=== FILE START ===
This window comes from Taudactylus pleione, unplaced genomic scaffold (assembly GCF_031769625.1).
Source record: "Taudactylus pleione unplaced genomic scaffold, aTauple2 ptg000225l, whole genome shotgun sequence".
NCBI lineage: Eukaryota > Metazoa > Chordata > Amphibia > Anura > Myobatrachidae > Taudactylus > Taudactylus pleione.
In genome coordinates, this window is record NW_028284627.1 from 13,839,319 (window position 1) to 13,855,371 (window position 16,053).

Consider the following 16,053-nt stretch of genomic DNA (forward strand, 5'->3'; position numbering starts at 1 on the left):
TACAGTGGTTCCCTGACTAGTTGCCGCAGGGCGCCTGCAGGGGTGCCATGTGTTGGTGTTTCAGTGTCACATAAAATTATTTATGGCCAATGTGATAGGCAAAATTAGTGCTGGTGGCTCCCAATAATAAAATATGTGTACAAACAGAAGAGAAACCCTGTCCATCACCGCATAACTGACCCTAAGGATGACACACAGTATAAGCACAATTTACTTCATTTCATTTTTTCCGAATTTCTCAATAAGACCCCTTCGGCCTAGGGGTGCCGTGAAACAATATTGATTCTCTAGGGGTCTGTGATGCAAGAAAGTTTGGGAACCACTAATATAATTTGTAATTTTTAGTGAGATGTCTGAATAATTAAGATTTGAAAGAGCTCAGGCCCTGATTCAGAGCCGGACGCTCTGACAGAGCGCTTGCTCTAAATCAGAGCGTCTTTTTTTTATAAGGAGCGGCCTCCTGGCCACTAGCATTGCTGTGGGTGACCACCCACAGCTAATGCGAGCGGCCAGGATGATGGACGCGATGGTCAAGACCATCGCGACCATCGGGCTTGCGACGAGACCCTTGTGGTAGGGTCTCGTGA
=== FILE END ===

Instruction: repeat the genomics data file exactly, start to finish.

This window comes from Taudactylus pleione, unplaced genomic scaffold (assembly GCF_031769625.1).
Source record: "Taudactylus pleione unplaced genomic scaffold, aTauple2 ptg000225l, whole genome shotgun sequence".
NCBI lineage: Eukaryota > Metazoa > Chordata > Amphibia > Anura > Myobatrachidae > Taudactylus > Taudactylus pleione.
In genome coordinates, this window is record NW_028284627.1 from 13,839,319 (window position 1) to 13,855,371 (window position 16,053).

Consider the following 16,053-nt stretch of genomic DNA (forward strand, 5'->3'; position numbering starts at 1 on the left):
TACAGTGGTTCCCTGACTAGTTGCCGCAGGGCGCCTGCAGGGGTGCCATGTGTTGGTGTTTCAGTGTCACATAAAATTATTTATGGCCAATGTGATAGGCAAAATTAGTGCTGGTGGCTCCCAATAATAAAATATGTGTACAAACAGAAGAGAAACCCTGTCCATCACCGCATAACTGACCCTAAGGATGACACACAGTATAAGCACAATTTACTTCATTTCATTTTTTCCGAATTTCTCAATAAGACCCCTTCGGCCTAGGGGTGCCGTGAAACAATATTGATTCTCTAGGGGTCTGTGATGCAAGAAAGTTTGGGAACCACTAATATAATTTGTAATTTTTAGTGAGATGTCTGAATAATTAAGATTTGAAAGAGCTCAGGCCCTGATTCAGAGCCGGACGCTCTGACAGAGCGCTTGCTCTAAATCAGAGCGTCTTTTTTTTATAAGGAGCGGCCTCCTGGCCACTAGCATTGCTGTGGGTGACCACCCACAGCTAATGCGAGCGGCCAGGATGATGGACGCGATGGTCAAGACCATCGCGACCATCGGGCTTGCGACGAGACCCTTGTGGTAGGGTCTCGTGA